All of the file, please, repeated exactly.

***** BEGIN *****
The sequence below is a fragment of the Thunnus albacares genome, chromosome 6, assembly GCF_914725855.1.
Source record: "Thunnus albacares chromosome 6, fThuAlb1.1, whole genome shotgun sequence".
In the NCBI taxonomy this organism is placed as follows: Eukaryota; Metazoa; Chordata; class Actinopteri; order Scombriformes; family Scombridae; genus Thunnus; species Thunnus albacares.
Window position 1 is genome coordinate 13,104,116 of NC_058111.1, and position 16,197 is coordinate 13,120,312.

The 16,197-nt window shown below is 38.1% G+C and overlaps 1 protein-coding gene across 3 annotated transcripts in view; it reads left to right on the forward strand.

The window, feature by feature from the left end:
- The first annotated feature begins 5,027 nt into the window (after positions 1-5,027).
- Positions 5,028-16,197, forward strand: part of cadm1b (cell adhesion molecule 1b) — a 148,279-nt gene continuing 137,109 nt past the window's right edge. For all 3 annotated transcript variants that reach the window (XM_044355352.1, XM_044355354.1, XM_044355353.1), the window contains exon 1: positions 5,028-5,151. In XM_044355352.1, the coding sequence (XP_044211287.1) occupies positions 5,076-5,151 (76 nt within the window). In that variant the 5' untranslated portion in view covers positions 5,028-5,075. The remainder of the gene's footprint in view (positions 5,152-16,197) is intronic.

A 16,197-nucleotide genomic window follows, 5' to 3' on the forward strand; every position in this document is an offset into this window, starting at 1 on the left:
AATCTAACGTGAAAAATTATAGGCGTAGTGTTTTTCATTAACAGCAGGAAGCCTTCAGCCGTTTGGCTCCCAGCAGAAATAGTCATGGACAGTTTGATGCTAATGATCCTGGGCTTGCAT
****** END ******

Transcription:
The sequence below is a fragment of the Thunnus albacares genome, chromosome 6, assembly GCF_914725855.1.
Source record: "Thunnus albacares chromosome 6, fThuAlb1.1, whole genome shotgun sequence".
In the NCBI taxonomy this organism is placed as follows: Eukaryota; Metazoa; Chordata; class Actinopteri; order Scombriformes; family Scombridae; genus Thunnus; species Thunnus albacares.
Window position 1 is genome coordinate 13,104,116 of NC_058111.1, and position 16,197 is coordinate 13,120,312.

The 16,197-nt window shown below is 38.1% G+C and overlaps 1 protein-coding gene across 3 annotated transcripts in view; it reads left to right on the forward strand.

The window, feature by feature from the left end:
- The first annotated feature begins 5,027 nt into the window (after positions 1-5,027).
- Positions 5,028-16,197, forward strand: part of cadm1b (cell adhesion molecule 1b) — a 148,279-nt gene continuing 137,109 nt past the window's right edge. For all 3 annotated transcript variants that reach the window (XM_044355352.1, XM_044355354.1, XM_044355353.1), the window contains exon 1: positions 5,028-5,151. In XM_044355352.1, the coding sequence (XP_044211287.1) occupies positions 5,076-5,151 (76 nt within the window). In that variant the 5' untranslated portion in view covers positions 5,028-5,075. The remainder of the gene's footprint in view (positions 5,152-16,197) is intronic.

A 16,197-nucleotide genomic window follows, 5' to 3' on the forward strand; every position in this document is an offset into this window, starting at 1 on the left:
AATCTAACGTGAAAAATTATAGGCGTAGTGTTTTTCATTAACAGCAGGAAGCCTTCAGCCGTTTGGCTCCCAGCAGAAATAGTCATGGACAGTTTGATGCTAATGATCCTGGGCTTGCAT